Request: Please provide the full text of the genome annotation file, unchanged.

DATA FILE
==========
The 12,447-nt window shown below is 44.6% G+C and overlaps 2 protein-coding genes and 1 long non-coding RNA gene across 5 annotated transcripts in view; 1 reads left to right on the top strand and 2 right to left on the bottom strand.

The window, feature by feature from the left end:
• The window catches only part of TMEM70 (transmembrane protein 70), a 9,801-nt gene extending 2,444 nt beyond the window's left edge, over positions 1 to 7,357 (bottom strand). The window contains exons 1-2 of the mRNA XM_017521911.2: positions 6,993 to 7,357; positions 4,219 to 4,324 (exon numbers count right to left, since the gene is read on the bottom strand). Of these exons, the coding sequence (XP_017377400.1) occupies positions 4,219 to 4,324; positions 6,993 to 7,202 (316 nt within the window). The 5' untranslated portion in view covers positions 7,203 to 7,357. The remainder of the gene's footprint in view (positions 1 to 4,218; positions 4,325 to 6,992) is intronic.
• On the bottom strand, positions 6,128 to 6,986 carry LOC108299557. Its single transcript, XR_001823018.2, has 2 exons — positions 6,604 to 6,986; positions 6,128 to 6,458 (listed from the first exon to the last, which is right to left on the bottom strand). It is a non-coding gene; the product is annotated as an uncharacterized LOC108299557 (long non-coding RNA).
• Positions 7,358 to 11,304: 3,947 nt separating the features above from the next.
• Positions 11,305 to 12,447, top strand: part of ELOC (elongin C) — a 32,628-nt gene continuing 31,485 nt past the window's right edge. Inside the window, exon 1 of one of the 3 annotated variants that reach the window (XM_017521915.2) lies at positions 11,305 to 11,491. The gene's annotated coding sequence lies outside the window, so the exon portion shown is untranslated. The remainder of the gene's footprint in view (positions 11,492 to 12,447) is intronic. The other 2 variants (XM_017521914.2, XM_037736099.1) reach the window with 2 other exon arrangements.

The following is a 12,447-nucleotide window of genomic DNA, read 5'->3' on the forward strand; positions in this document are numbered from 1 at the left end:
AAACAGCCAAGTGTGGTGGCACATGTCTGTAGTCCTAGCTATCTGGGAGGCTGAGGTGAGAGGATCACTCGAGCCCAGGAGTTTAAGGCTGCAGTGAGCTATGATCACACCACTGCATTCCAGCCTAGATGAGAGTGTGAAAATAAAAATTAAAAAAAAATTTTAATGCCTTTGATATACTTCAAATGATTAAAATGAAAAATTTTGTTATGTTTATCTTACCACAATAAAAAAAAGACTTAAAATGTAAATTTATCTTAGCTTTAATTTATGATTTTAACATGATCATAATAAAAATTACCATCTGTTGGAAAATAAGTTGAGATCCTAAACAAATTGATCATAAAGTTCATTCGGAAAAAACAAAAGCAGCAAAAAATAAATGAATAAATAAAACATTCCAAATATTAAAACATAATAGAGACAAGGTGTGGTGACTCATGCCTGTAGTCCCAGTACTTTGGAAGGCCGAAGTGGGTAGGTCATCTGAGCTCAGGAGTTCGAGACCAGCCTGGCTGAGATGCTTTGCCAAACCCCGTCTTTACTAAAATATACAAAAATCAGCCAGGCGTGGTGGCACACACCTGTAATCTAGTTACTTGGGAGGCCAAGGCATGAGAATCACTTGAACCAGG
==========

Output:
The 12,447-nt window shown below is 44.6% G+C and overlaps 2 protein-coding genes and 1 long non-coding RNA gene across 5 annotated transcripts in view; 1 reads left to right on the top strand and 2 right to left on the bottom strand.

The window, feature by feature from the left end:
• The window catches only part of TMEM70 (transmembrane protein 70), a 9,801-nt gene extending 2,444 nt beyond the window's left edge, over positions 1 to 7,357 (bottom strand). The window contains exons 1-2 of the mRNA XM_017521911.2: positions 6,993 to 7,357; positions 4,219 to 4,324 (exon numbers count right to left, since the gene is read on the bottom strand). Of these exons, the coding sequence (XP_017377400.1) occupies positions 4,219 to 4,324; positions 6,993 to 7,202 (316 nt within the window). The 5' untranslated portion in view covers positions 7,203 to 7,357. The remainder of the gene's footprint in view (positions 1 to 4,218; positions 4,325 to 6,992) is intronic.
• On the bottom strand, positions 6,128 to 6,986 carry LOC108299557. Its single transcript, XR_001823018.2, has 2 exons — positions 6,604 to 6,986; positions 6,128 to 6,458 (listed from the first exon to the last, which is right to left on the bottom strand). It is a non-coding gene; the product is annotated as an uncharacterized LOC108299557 (long non-coding RNA).
• Positions 7,358 to 11,304: 3,947 nt separating the features above from the next.
• Positions 11,305 to 12,447, top strand: part of ELOC (elongin C) — a 32,628-nt gene continuing 31,485 nt past the window's right edge. Inside the window, exon 1 of one of the 3 annotated variants that reach the window (XM_017521915.2) lies at positions 11,305 to 11,491. The gene's annotated coding sequence lies outside the window, so the exon portion shown is untranslated. The remainder of the gene's footprint in view (positions 11,492 to 12,447) is intronic. The other 2 variants (XM_017521914.2, XM_037736099.1) reach the window with 2 other exon arrangements.

The following is a 12,447-nucleotide window of genomic DNA, read 5'->3' on the forward strand; positions in this document are numbered from 1 at the left end:
AAACAGCCAAGTGTGGTGGCACATGTCTGTAGTCCTAGCTATCTGGGAGGCTGAGGTGAGAGGATCACTCGAGCCCAGGAGTTTAAGGCTGCAGTGAGCTATGATCACACCACTGCATTCCAGCCTAGATGAGAGTGTGAAAATAAAAATTAAAAAAAAATTTTAATGCCTTTGATATACTTCAAATGATTAAAATGAAAAATTTTGTTATGTTTATCTTACCACAATAAAAAAAAGACTTAAAATGTAAATTTATCTTAGCTTTAATTTATGATTTTAACATGATCATAATAAAAATTACCATCTGTTGGAAAATAAGTTGAGATCCTAAACAAATTGATCATAAAGTTCATTCGGAAAAAACAAAAGCAGCAAAAAATAAATGAATAAATAAAACATTCCAAATATTAAAACATAATAGAGACAAGGTGTGGTGACTCATGCCTGTAGTCCCAGTACTTTGGAAGGCCGAAGTGGGTAGGTCATCTGAGCTCAGGAGTTCGAGACCAGCCTGGCTGAGATGCTTTGCCAAACCCCGTCTTTACTAAAATATACAAAAATCAGCCAGGCGTGGTGGCACACACCTGTAATCTAGTTACTTGGGAGGCCAAGGCATGAGAATCACTTGAACCAGG